Trump signs executive order ending child separation at U.S. border

In a stark reversal on immigration policy, President Donald Trump signed an order on Wednesday that ends the controversial practice of separation immigrant children from families at the border.


President Donald Trump signed an executive order on Wednesday that calls for officials to stop separating immigrant families at the U.S.-Mexico border.

“We’re going to keep families together but we still have to maintain toughness or our country will be overrun by people, by crime, by all of the things that we don’t stand for and that we don’t want,” Trump said.

“I didn’t like the sight or the feeling of families being separated. I think anybody with a heart would feel strongly about it. We don’t like to see families separated.”

However, Trump said the order doesn’t fully upend his administration’s zero-tolerance policy.

“We are keeping a very powerful border and it continues to be a zero tolerance. We have zero tolerance for people that enter our country illegally.”

It’s a stark reversal by the Trump administration, which has repeatedly and incorrectly insisted its hands were tied and “Congress alone” could change the policy.


A two-year-old Honduran asylum seeker cries as her mother is searched and detained near the U.S.-Mexico border. (Photo by John Moore/Getty Images)

“Congress and the courts created this problem, and Congress alone can fix it,” Homeland Security Secretary Kirstjen Nielsen said Monday at a White House press briefing. “Until then, we will enforce every law we have on the books to defend the sovereignty and security of the United States.”

She was wrong on all points.

It’s true that there was no codified law ordering the separation of immigrant children from their families, but the separations were an inevitable consequence of the administration’s zero-tolerance policy, issued by the Department of Justice, that called for the criminal prosecution of all border-crossing immigrants. Adult immigrants who were prosecuted were sent to federal jail where they couldn’t bring children with them. In the past, families stayed together because they were held in immigrant detention.

Also, as Wednesday’s order proves, the president did have power to direct officials to stop family separations. Even Senate Republicans, who reportedly met with the president prior to his announcement, had voiced this fact. Senator Lindsey Graham, for instance, told CNN that Trump could fix this whole problem “with a phone call.”

The news comes as a surprise to many, even among insiders. According to a comment given to Politico by a former Department of Homeland Security official, not even the U.S. Immigration and Customs Enforcement legal team was informed about the decision.

“It sounds like they blindsided everybody,” the person said. “What changed in the last 12, 24 hours? … Either you believe that, operationally, this is what you need to be doing, or you don’t.”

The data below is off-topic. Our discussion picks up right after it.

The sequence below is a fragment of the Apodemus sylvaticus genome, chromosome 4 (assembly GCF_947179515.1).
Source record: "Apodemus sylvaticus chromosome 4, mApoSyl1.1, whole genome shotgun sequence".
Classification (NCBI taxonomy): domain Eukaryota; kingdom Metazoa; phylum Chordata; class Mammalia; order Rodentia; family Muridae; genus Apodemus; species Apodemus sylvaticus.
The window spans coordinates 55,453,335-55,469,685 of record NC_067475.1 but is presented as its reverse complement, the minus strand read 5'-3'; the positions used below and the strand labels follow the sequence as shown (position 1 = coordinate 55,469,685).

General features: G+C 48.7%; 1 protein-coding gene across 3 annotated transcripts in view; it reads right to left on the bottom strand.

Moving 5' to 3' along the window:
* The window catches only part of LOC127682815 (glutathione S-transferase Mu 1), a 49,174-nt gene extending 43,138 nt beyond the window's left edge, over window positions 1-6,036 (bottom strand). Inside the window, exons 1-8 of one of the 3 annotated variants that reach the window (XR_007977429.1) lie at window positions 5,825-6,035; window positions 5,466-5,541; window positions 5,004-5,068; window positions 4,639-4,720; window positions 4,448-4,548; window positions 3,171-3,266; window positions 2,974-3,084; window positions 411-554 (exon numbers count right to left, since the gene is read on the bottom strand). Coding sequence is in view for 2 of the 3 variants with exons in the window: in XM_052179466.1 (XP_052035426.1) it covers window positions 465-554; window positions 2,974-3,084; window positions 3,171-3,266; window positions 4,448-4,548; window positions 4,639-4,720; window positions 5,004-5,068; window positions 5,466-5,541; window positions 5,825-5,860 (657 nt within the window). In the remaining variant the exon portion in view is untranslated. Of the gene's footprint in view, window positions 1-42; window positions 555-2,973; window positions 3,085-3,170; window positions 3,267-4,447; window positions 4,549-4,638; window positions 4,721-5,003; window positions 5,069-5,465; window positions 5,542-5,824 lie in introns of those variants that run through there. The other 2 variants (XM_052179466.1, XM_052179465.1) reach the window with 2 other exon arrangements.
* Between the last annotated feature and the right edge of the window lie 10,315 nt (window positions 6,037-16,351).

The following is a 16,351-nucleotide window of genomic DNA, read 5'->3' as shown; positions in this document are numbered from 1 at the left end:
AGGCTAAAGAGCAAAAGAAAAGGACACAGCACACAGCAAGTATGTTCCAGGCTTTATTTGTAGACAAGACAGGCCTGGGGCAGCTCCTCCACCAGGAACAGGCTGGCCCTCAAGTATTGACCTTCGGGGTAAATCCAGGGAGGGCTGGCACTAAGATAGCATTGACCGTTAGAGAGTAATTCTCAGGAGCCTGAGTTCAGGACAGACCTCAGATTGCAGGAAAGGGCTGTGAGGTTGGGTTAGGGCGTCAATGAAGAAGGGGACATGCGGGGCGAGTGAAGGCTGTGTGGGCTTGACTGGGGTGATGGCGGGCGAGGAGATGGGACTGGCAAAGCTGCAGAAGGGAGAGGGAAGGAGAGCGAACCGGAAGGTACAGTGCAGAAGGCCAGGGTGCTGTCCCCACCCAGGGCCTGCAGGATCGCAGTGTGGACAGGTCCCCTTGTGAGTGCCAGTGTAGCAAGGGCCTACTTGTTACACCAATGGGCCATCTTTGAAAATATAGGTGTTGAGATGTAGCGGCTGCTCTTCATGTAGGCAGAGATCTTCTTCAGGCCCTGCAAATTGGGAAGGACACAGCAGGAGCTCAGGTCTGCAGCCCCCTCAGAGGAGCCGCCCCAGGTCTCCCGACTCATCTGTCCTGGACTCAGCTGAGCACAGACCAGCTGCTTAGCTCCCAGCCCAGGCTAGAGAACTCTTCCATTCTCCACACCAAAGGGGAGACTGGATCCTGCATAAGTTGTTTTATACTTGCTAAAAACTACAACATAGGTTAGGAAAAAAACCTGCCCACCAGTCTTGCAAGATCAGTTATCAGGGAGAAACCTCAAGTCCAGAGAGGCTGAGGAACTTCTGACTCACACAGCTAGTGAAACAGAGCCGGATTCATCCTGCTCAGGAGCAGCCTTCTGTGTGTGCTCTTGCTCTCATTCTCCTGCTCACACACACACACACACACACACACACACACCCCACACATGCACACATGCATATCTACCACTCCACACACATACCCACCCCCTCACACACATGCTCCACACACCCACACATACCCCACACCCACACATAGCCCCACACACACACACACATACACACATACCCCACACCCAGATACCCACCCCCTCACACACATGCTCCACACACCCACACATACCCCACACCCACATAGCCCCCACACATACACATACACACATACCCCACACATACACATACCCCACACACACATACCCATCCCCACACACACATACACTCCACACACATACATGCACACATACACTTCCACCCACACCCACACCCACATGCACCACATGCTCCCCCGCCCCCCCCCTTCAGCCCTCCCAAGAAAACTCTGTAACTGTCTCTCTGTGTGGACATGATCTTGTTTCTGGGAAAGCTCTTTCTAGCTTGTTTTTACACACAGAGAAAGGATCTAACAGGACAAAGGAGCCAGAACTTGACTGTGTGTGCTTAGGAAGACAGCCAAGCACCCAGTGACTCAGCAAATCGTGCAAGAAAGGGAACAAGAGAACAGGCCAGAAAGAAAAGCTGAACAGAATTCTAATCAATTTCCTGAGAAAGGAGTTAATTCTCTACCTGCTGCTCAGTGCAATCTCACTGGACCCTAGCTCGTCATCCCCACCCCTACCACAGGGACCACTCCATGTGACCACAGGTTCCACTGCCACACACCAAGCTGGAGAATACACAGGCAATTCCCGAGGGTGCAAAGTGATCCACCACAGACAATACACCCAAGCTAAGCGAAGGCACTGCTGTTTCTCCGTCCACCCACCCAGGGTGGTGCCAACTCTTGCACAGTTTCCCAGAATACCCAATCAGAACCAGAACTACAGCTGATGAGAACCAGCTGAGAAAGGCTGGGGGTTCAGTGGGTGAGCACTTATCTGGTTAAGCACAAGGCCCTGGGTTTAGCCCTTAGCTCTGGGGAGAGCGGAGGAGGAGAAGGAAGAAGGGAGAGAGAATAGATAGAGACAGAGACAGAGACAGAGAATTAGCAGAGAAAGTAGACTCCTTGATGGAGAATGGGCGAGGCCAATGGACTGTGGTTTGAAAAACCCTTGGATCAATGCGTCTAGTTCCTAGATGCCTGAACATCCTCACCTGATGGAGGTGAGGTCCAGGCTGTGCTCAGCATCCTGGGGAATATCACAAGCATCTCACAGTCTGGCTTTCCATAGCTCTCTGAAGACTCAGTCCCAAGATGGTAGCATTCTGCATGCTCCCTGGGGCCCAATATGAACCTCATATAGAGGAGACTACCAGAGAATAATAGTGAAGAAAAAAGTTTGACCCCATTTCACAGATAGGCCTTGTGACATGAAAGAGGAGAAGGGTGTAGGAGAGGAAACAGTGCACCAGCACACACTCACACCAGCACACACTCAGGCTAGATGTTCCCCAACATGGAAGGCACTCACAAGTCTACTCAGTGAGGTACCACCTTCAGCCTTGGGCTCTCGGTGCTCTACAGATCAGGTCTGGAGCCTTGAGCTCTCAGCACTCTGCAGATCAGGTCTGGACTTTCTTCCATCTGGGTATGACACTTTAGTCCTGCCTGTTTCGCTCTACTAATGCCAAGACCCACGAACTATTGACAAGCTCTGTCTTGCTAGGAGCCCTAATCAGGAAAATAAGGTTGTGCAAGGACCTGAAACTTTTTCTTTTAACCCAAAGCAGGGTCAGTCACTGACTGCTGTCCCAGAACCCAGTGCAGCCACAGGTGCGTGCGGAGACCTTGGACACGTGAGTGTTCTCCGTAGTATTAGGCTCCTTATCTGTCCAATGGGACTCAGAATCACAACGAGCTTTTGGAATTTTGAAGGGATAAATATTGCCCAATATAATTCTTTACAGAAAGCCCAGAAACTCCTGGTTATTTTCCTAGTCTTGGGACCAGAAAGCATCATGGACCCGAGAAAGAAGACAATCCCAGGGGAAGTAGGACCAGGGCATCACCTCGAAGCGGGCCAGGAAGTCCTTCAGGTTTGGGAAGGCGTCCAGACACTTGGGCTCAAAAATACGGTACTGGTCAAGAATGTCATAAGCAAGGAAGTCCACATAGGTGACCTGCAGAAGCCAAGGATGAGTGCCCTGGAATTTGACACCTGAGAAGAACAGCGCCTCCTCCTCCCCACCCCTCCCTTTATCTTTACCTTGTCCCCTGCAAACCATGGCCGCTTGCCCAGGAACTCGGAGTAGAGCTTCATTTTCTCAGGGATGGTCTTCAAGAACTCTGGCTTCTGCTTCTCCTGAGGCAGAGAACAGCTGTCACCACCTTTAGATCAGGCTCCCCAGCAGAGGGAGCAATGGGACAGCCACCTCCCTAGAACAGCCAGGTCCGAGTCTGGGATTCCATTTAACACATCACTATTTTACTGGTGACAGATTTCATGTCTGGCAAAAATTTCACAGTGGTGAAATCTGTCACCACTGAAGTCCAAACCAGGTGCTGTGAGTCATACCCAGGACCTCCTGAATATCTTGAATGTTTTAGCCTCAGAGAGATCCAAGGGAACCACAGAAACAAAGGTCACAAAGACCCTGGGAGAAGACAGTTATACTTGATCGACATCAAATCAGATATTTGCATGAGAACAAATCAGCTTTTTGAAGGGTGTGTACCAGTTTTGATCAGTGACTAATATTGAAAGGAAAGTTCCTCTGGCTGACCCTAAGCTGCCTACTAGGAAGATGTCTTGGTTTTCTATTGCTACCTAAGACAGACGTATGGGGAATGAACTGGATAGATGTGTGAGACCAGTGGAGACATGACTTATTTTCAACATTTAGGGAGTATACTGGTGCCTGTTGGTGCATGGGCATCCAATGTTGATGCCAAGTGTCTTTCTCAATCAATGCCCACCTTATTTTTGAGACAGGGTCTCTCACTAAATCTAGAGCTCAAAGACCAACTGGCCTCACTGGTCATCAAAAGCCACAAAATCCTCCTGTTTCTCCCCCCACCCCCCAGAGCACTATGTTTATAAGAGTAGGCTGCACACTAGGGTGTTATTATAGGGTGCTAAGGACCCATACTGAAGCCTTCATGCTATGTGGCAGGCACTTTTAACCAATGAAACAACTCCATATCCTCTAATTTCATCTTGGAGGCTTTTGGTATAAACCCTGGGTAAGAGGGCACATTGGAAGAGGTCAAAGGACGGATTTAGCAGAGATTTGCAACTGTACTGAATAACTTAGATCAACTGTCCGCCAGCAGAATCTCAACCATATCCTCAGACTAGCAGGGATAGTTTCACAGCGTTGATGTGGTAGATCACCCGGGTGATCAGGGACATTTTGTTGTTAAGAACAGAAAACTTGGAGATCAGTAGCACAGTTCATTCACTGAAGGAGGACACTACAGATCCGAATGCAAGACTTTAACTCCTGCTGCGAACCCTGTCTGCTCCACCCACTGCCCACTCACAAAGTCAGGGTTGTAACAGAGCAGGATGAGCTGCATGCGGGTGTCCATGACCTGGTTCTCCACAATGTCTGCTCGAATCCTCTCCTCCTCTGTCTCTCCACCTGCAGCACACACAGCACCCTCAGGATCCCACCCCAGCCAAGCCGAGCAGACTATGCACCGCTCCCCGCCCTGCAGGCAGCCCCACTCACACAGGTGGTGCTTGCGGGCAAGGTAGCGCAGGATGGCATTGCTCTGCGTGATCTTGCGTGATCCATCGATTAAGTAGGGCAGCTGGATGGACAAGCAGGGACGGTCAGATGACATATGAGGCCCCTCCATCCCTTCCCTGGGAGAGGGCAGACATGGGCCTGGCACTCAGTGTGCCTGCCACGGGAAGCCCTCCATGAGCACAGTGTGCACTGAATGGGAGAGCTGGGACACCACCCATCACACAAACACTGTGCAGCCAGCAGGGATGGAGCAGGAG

The most obvious reason for the reversal is the massive public backlash against the policy. As images of crying children being separated from their families go viral, and as a Facebook fundraiser to help immigrant families obtain aid and legal services has raised more than $5 million over several days, it’s not hard to see how this has been a political nightmare for the administration and the GOP, especially with midterm elections approaching.

The order also marks a rare instance of surrender by the administration, as Aaron Blake wrote for the Washington Post.

“Rarely has the White House so tacitly and unmistakably admitted to overplaying its hand,” Blake wrote. “And rarely has it so blatantly copped to its own dishonesty about its actions. Nielsen, in particular, has a lot of explaining to do. But this whole thing is an extremely ugly chapter. And it makes clear that, from Day One, this was a political gambit to force an immigration bill through. It didn't work.”



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7 brilliant Japanese words we need in English

Ever wanted to describe precisely how crummy you feel after a bad haircut?

Culture & Religion
  • English is a phenomenal language, but there are circumstances where words seem to fail us.
  • Often, other languages have already found a solution to expressing the complicated ideas that can't be succinctly conveyed in English.
  • If you've ever wanted to describe the anguish of a bad haircut, the pleasure of walking in the woods, or the satisfaction of finding your life's purpose, read on.

Don't get me wrong. The English language has some very excellent words. There's petrichor, the pleasant smell of the first rain after warm and dry weather. Paraprosdokian—which describes sentences that end surprisingly, forcing the reader to reinterpret the first half—is both oddly specific and fantastic to say out loud. I'm even a fan of new inventions, like tweetstorm, even if I'm not a fan of the experience.

But English-speaking culture—like any culture—has a limited perspective on the world. Just like English, Japanese also has some five-star words that English could stand to borrow. The Japanese have an entirely different perspective on the world than many English-speaking cultures—as proof, it's tough to imagine that the politely reserved Japanese have a word for defenestrate, or the act of throwing somebody out of a window. Here's the top 7 Japanese words that we could use in English.